Much like a computer operating system that runs programs to create outputs, the Strategy OS runs your Business Model. It delivers outputs in the form of products and services, profits, impact, and ultimately, the business Mission and Vision.
In this post, I define the elements that make up a good Business Model in preparation for an overview of the Strategy OS in Part 2.
The Business Model:
On the right side of the diagram is the hierarchical list of elements that define your Business Model. As we go down the list, we are getting more near-term and more detailed.
The Positioning terms are the elements that are ten plus years out and should endure time, technology and people in the organization. They define why the business exists.
The Strategy terms are three to five years out and create a picture of how it looks from priority perspectives.
Plans are made annually and at least quarterly to guide what to do to achieve the Strategy through daily, weekly, and quarterly actions.
The left funnel is the people piece of the Business Model. It shows that the high-level elements are jointly owned. As we go down the list and get more specific and nearer-term, more focused teams and responsible individuals take primary ownership for action.
The term “Right People, Right Seats” (Gino Wickman, Traction) reminds us that first priority is to have the “right team to steer the bus” (Jim Collins, Good to Great) even before we know where we want to drive it. Then, each person on the team must fill a needed role that they understand, want to perform, and are capable of contributing the required results.
The acronym ACT is expanded to: Accountable, Coaching, Transparency (Matt Mochary, The Great CEO Within.) It highlights the need to hold teams and individuals accountable and to help them be successful and grow professionally.
All of this projects on a shadow of the Context that impacts strategy through internal resources and capabilities relative to external trends like customer needs, competitive positioning and social and regulatory limitations. This Context can help to accelerate your success or create impediments. Your strategy must define how you will compete to win within this Context through a good product market fit, go to market activities, and other Themes.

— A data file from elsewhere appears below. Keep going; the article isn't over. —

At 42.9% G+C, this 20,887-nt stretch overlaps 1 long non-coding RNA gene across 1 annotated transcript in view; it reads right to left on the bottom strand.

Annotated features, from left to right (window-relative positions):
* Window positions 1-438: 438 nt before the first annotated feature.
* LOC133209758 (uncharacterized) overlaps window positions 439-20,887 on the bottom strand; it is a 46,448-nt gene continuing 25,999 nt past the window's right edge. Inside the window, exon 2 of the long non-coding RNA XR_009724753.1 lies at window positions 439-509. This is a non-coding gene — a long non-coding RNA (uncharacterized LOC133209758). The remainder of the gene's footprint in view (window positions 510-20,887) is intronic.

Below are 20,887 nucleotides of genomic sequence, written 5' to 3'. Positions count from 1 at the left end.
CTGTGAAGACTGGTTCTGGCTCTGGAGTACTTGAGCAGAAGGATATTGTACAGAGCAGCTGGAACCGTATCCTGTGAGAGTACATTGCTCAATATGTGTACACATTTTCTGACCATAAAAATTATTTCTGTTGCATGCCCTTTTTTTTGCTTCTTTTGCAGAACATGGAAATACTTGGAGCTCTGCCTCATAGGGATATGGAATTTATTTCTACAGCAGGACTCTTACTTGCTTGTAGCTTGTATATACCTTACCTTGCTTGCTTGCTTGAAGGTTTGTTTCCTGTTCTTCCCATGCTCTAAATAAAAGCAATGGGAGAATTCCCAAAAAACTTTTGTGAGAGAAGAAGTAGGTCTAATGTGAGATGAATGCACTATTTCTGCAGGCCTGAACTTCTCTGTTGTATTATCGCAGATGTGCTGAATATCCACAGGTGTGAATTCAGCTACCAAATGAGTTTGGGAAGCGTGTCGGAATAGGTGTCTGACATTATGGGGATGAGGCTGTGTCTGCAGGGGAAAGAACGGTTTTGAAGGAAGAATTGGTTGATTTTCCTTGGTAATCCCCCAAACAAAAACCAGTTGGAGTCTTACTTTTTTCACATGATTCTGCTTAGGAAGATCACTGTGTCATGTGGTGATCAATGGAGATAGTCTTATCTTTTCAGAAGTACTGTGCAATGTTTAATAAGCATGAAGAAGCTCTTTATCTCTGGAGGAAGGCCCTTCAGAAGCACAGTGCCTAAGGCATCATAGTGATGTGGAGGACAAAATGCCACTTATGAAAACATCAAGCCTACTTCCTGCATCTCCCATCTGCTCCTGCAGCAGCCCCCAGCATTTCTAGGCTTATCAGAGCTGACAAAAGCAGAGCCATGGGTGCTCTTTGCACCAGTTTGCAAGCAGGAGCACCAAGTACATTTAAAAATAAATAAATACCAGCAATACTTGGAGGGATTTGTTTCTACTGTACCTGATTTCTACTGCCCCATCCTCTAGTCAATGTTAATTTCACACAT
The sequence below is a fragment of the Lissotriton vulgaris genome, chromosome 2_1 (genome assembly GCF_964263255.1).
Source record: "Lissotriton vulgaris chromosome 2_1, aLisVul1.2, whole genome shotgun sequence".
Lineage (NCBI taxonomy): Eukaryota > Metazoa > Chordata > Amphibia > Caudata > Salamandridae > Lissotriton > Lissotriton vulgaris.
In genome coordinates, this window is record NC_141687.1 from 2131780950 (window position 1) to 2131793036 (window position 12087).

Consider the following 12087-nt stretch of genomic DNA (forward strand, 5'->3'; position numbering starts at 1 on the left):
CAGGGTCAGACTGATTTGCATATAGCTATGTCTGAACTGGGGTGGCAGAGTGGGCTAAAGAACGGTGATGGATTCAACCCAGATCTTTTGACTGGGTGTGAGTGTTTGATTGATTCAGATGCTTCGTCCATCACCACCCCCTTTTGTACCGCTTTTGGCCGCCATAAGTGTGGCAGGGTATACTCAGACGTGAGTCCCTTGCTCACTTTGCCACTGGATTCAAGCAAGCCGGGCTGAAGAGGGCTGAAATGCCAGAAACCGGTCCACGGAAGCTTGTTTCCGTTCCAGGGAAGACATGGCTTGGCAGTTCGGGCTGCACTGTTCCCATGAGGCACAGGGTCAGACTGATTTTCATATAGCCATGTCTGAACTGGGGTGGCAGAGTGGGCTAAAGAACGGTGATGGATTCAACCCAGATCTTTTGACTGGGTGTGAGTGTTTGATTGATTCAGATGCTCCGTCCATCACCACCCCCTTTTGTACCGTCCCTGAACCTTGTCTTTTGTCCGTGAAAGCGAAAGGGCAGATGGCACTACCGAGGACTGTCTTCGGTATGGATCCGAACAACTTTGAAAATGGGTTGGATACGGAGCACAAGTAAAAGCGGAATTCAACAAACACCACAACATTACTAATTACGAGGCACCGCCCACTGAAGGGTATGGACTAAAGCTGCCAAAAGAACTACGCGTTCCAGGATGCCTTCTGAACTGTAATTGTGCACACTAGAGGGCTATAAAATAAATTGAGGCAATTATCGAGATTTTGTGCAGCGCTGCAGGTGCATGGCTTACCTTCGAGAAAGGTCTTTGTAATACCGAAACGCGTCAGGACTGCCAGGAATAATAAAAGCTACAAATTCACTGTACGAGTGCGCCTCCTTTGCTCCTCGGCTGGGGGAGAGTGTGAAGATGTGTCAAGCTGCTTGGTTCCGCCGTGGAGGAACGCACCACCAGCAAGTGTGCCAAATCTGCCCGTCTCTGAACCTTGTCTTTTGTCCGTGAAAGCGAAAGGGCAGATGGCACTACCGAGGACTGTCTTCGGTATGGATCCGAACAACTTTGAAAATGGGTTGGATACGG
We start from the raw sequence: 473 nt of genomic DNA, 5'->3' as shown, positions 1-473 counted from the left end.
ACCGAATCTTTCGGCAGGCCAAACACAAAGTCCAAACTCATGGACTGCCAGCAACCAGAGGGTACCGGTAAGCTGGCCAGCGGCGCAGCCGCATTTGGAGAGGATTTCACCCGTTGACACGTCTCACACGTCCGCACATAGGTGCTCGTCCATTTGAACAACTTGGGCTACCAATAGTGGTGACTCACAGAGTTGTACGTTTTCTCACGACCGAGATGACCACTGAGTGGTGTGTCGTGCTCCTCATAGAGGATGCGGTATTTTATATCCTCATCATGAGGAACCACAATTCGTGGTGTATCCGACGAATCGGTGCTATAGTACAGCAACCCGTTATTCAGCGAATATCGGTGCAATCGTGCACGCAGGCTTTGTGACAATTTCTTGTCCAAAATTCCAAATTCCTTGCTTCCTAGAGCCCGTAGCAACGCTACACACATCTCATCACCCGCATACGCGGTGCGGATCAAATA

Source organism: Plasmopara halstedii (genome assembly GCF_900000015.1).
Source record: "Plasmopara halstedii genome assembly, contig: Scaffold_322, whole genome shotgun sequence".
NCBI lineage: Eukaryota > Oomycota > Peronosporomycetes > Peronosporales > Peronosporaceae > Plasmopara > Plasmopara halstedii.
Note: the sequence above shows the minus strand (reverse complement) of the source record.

Issues are called out under Plans, but can impact success at any level of the strategy. As such, it is important for teams to rigorously manage and solve Issues at all levels. It starts with uncovering and tracking a prioritized list of Issues. This includes any important decisions or problems that can impact success. Teams must then have a shared approach for solving Issues that identifies their root cause and first principles. This exposes the best solution to solve them and make them go away in a verifiable way.
Document with a Business Model Cheat Sheet
The best Business Models can be communicated in a few words, documented in a couple pages, and managed with a few meetings. Your Business Model should fit on one or two pages. Create a Cheat Sheet (n: a written or graphic aid that can be referred to for help in understanding or remembering something complex) for your Business Model. You can find my editable Business Model Cheat Sheet here.
In Part 2, I’ll describe in more detail how a Strategy OS delivers this business model. You can get more info on key steps in implementing you Strategy OS by starting with 7 Habits for Success.
If you would like help in creating and executing a Strategy OS, find out more about workshops I run or schedule time with me on the About page to discuss your specific needs.